The above example works perfect but every time the write() method is called, an I/O operation to the disk is performed. It may not be a desirable solution for writing large-sized files.

To reduce the number of I/O operations and improve performance, you should use the BufferedOutputStream class instead. Just like BufferedInputStream, it uses an internal buffer of size 8KB (can be customized) to store the data and only writes to the disk when the buffer is full.

Here is an example that uses BufferedOutputStream with default buffer size to write data to a binary file:

try {
    // create a writer
    FileOutputStream fos = new FileOutputStream(new File("output.dat"));
    BufferedOutputStream writer = new BufferedOutputStream(fos);

    // write data to file
    writer.write("Hey, there!".getBytes());
    writer.write("\n".getBytes());
    writer.write("How are you doing?".getBytes());

    // flush remaining bytes
    writer.flush();
    
    // close the writer
    writer.close();

} catch (IOException ex) {
    ex.printStackTrace();
}

Notice the writer.flush() method call in the above code. You must call this method before closing the BufferedOutputStream instance to make sure that the remaining data in the internal buffer is flushed to the disk.

You can also specify a custom internal buffer size like below:

// custom buffer size
int BUFFER_SIZE = 16 * 1024; // 16KB

// create a writer
FileOutputStream fos = new FileOutputStream(new File("output.dat"));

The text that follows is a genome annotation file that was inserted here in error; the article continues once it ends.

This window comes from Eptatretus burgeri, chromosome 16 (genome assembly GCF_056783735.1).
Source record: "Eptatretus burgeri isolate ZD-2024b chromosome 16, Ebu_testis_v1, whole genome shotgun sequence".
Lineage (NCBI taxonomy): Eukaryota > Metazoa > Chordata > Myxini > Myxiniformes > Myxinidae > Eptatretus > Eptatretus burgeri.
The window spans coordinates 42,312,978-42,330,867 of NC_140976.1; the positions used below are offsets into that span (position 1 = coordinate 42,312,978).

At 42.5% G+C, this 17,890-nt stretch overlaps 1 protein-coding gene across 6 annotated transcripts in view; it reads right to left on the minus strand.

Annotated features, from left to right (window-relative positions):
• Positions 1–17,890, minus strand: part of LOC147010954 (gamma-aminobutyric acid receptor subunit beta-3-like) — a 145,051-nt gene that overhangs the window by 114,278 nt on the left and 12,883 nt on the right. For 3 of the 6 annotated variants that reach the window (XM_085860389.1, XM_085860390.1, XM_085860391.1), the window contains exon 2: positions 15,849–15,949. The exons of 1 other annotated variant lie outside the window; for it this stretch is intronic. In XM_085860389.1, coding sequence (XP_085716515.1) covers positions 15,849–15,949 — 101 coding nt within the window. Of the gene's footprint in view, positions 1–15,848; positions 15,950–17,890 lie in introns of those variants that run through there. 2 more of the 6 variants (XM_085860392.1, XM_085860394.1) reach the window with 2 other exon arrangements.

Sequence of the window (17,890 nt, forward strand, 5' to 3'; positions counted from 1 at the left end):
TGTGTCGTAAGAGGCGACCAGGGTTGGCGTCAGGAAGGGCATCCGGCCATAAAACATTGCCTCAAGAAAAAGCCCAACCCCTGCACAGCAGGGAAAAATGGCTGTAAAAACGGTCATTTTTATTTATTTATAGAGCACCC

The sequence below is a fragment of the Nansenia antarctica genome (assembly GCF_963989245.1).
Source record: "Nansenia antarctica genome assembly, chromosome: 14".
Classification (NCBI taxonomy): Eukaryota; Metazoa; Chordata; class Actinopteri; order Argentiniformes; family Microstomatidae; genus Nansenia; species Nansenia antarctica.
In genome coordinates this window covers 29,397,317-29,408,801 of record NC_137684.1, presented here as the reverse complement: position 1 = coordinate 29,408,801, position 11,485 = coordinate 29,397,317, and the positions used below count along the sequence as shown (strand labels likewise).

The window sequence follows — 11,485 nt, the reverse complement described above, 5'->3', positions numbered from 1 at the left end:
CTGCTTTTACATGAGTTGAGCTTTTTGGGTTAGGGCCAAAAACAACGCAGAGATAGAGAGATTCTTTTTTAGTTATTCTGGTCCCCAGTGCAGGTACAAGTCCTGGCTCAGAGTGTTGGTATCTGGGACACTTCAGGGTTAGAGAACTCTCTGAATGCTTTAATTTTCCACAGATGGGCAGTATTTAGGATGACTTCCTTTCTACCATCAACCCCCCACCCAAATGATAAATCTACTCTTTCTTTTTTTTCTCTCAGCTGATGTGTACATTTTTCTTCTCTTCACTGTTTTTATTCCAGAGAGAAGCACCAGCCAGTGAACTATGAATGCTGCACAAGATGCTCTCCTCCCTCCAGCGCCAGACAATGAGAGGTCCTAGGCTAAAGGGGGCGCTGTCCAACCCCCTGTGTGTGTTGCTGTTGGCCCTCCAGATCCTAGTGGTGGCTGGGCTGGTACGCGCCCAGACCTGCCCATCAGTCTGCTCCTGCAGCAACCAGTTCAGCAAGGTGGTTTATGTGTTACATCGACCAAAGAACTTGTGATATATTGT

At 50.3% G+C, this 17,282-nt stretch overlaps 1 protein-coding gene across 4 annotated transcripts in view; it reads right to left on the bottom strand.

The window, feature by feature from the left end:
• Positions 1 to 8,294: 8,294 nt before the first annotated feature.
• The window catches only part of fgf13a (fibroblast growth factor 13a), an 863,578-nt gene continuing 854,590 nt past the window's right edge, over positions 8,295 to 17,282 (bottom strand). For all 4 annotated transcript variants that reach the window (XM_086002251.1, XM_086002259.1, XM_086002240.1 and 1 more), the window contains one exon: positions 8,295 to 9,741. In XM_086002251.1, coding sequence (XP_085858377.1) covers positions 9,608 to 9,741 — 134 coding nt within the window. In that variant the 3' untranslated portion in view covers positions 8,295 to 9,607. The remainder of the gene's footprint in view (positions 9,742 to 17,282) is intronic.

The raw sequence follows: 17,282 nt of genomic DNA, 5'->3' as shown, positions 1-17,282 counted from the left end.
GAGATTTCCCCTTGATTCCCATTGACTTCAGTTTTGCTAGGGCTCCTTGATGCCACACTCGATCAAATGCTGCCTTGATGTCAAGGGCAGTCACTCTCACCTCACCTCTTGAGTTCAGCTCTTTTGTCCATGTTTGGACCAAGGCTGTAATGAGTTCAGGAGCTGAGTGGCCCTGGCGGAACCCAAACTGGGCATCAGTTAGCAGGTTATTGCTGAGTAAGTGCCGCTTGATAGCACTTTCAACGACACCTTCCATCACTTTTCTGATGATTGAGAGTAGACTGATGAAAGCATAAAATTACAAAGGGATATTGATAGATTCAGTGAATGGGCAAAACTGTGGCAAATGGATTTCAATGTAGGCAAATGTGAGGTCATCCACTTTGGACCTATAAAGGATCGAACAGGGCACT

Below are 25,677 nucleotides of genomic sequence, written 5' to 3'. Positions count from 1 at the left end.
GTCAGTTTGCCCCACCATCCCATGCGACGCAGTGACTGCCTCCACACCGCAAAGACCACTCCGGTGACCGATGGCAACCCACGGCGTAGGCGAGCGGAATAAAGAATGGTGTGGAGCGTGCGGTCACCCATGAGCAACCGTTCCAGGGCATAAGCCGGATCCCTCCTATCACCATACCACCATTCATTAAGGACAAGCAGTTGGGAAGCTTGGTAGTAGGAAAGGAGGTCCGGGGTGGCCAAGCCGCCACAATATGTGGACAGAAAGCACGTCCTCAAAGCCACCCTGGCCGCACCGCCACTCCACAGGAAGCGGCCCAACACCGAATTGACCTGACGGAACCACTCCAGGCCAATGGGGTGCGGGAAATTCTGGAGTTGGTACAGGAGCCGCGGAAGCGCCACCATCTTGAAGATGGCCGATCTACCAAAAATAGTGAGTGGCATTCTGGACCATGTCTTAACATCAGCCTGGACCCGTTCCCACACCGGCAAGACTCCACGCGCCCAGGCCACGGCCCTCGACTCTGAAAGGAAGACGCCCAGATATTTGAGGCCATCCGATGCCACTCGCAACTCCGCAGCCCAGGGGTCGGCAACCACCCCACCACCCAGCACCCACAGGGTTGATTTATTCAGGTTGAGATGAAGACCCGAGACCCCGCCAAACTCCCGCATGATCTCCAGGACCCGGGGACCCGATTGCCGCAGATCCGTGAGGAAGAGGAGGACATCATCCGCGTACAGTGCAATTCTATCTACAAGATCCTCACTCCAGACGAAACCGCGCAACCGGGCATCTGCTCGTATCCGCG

BufferedOutputStream writer = new BufferedOutputStream(fos, BUFFER_SIZE);

If you are writing a binary file with an encoding other than the default character encoding of the operating system or if you want to write non-ASCII characters, you should the OutputStreamWriter class as shown below:

try {
    // create a writer
    FileOutputStream fos = new FileOutputStream(new File("output.dat"));

    // set encoding to UTF_8
    OutputStreamWriter writer = new OutputStreamWriter(fos, StandardCharsets.UTF_8);

    // write data to file
    writer.write("Hey, there!");
    writer.write("\n");
    writer.write("How are you doing?");

    // flush remaining bytes
    writer.flush();

    // close the writer
    writer.close();

} catch (IOException ex) {
    ex.printStackTrace();
}

You can even wrap the OutputStreamWriter object in a BufferedWriter object to improve the performance by reducing the number of I/O operations performed:

try {
    // create a writer
    FileOutputStream fos = new FileOutputStream(new File("output.dat"));
    // set encoding to UTF_8
    OutputStreamWriter osw = new OutputStreamWriter(fos, StandardCharsets.UTF_8);
    // wrap in `BufferedWriter`
    BufferedWriter writer = new BufferedWriter(osw);

    // write data to file
    writer.write("Hey, there!");
    writer.newLine();
    writer.write("How are you doing?");

    // flush remaining bytes
    writer.flush();

    // close the writer
    writer.close();

} catch (IOException ex) {
    ex.printStackTrace();
}

For more file read and write examples, check out the Reading and Writing Files in Java tutorial.